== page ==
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Speed Awareness Courses


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  • Gold FFM

Be interested to know if anybody has been invited to attend one at any time.

If you have, what were your thoughts - Worthwhile? Waist of time? Did you learn anything? Did you actually change your driving style/habits?

Always do sober what you said you'd do drunk - that will teach us to keep mouth shut!

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Yes I have been 'invited' and took the option, hasn't really changed my driving but I did learn a few things and wasn't condescending and instructors were friendly.

Kent monthly meet is the first Tuesday of the month at the Nevill Bull, Birling

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Good biscuits?

88 Esprit NA, 89 Esprit Turbo SE, Evora, Evora S, Evora IPS, Evora S IPS, Evora S IPS SR, Evora 400, Elise S1, Elise S1 111s, Evora GT410 Sport

Evora NA

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I attended a course last year, total waste of time IMHO, 4 hours of boredom and it cost more than the fine! but it did save me 3 points. I expected to be surrounded by "boy racers", how wrong I was, 25 on course and mostly over 60s, I felt quite young!

The lecturers were unfamiliar with HGV regs. and driving hours and no idea about tachographs.

My mother attended a course a few years back when she was 73, she thought it was great and was given a skid pan training session as part of her "Education"

Courses are provided by private companies and do seem to vary in content from one area to another.

Dont worry,be happy.............

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Went on an AA hosted course. More expensive than the fine but avoided 3 points.

Informative, non condescending, did change my driving a bit but have since reverted to type and now have 3 points anyway ( have used up my one chance in 3 years so wasn't given chance for another course following a recent 'lapse')

The irony is got 'done' both times in my humble diesel fiesta rather than when I have taken Sue's TE which I always feel should be driven fast.........

John

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I did one instead of taking 3 points. Lots of useful facts learned, like HGVs can only do 40 on a single carriage A road. They are not going slow, just doin the speed limit (well usually). I was shocked at the attitude of many drivers to motorbikes, basically several people believed its a bikers fault if you get knocked off as you should slow down for cars, even when they are within the speed limit. Most folk thought 30 mph was to slow in a town even after the stats on pedestrian survival if you hit one. Some were serial speeders and were on 9 points.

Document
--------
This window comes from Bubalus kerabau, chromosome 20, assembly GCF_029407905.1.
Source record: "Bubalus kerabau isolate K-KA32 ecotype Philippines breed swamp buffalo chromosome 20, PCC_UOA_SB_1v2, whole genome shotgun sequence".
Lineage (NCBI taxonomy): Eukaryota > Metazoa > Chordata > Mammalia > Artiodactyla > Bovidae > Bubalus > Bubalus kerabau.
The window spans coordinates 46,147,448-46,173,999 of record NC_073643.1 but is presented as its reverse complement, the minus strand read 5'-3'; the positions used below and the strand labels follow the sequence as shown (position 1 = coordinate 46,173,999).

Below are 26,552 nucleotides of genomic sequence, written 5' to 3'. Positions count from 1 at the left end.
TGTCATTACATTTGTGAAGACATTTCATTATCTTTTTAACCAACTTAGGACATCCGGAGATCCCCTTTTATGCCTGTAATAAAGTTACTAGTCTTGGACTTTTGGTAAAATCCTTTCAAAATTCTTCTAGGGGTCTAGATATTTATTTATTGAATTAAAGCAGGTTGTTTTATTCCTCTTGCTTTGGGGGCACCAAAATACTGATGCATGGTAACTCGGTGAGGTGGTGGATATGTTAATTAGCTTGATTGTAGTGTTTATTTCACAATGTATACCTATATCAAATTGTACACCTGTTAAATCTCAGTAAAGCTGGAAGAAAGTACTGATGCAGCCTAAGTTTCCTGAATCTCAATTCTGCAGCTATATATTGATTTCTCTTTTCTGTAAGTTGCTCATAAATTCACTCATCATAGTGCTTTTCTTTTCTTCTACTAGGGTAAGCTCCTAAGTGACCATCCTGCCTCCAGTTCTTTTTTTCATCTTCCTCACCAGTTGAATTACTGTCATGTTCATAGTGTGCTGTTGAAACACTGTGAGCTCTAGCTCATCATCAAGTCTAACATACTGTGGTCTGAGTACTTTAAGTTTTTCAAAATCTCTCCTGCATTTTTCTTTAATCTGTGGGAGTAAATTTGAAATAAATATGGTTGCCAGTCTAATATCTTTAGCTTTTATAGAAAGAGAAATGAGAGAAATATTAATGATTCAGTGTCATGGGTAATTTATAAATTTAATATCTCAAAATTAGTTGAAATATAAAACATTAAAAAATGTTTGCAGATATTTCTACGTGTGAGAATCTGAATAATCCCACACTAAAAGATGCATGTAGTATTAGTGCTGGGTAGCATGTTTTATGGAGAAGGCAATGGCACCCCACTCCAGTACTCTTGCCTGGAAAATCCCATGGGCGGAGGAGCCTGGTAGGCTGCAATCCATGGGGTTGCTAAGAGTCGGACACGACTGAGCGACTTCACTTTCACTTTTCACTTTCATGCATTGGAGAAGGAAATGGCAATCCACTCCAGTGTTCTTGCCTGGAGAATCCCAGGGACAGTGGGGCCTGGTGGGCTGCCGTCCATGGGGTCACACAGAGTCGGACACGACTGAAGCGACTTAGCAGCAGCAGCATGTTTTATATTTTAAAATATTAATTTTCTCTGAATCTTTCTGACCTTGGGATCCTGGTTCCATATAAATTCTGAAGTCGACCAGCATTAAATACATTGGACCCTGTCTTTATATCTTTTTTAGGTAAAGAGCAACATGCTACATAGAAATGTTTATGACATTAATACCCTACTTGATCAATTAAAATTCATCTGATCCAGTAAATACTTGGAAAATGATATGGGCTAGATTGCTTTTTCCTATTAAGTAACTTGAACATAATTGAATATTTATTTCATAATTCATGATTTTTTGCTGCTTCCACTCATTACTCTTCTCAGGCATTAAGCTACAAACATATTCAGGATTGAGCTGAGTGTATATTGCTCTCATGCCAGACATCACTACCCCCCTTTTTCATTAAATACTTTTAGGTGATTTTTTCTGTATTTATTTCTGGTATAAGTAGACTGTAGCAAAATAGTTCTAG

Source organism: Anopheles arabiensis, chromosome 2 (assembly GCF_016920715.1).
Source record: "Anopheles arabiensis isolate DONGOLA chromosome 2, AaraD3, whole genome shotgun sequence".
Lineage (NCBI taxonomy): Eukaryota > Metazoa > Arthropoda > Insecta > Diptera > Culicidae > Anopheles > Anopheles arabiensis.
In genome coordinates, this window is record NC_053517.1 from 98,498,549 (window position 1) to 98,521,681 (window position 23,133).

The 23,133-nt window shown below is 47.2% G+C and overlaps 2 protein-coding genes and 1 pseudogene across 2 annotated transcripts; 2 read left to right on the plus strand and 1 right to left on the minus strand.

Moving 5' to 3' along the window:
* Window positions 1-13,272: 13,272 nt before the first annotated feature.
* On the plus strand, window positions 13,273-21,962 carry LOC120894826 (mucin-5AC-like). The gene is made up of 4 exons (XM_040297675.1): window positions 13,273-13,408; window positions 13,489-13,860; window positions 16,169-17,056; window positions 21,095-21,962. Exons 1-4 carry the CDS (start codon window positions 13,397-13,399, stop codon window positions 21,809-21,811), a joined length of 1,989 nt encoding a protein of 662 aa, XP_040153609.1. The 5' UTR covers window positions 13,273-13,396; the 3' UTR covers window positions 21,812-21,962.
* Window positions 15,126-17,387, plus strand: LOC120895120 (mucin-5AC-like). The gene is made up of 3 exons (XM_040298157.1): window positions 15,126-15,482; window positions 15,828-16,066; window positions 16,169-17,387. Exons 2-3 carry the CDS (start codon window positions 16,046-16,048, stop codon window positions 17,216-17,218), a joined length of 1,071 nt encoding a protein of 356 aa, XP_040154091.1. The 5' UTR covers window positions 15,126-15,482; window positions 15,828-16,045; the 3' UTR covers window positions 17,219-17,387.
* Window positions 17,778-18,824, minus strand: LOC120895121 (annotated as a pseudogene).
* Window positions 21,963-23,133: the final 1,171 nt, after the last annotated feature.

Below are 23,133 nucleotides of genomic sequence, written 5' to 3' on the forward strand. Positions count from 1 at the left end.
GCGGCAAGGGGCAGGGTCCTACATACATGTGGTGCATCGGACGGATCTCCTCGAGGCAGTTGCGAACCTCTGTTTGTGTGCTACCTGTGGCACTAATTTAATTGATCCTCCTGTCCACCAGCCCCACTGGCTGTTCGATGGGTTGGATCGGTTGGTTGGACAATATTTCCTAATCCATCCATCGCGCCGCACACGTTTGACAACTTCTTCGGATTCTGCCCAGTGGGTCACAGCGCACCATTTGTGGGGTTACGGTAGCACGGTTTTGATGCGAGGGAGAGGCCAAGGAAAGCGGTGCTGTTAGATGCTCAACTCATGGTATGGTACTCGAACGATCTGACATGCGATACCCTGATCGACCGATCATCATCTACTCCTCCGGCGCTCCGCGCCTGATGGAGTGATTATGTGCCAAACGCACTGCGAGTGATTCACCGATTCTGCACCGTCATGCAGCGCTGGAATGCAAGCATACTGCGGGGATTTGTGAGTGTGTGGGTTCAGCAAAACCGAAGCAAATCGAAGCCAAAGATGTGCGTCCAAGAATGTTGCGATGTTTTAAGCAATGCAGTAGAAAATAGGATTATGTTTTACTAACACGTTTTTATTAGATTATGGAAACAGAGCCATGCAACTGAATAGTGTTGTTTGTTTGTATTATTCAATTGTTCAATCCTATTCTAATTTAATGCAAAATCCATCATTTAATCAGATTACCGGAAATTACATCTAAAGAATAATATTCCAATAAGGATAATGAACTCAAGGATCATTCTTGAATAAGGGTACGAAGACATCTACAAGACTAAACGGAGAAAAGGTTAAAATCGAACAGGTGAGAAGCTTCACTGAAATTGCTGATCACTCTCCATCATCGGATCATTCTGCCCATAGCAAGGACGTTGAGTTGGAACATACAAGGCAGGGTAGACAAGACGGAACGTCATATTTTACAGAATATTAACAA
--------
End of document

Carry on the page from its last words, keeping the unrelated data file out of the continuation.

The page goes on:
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My Mum went on one recently. She was expecting the worse - getting picked on and embarassed by failure to know some archaic highway code fact. Apparently there was absoluteluy none of that. Indeed she thought it interesting stuff and well enough put across that she claims to have changed her driving. Ironic then that she was caught again within a couple of months and now has the points she'd hoped to avoid. For an "old lady" she does drive quite spiritedly, but these pulls were for 36 and 37 in traffic and not noted at the time so it suggests she's just not as observant as she should be if she's going to continue to drive quickly.

Loving Lionel and Eleanor......missing Charlie and Sonny

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  • Gold FFM

Do they ask you any background questions? Had points before? What mileage you do? your occupation?

Always do sober what you said you'd do drunk - that will teach us to keep mouth shut!

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You have to show your paper licence with all you endorsements on as well as your photo card. Forget one bit and you can't take the session and get the 3 points. They ask you all how you got caught and whyyou were speeding

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I did one, hasn't made me change my driving style, but was interesting to hear how they try to get you to change your driving technique. It was mostly centred around statistics of speed and how to drive mor conservatively.

They stated that most people who do the course are aged over 30, 20 year olds are usually points as they are going way to fast to be entitled to do the course. Also most people nicked where in the 30 and 40 mph speed limits, not motorways. It's easy to see why this happens, they seem to change the speeds of roads every week. a road that you have always known to be 40, suddenly is now a 30, then they stick a mobile camera on it.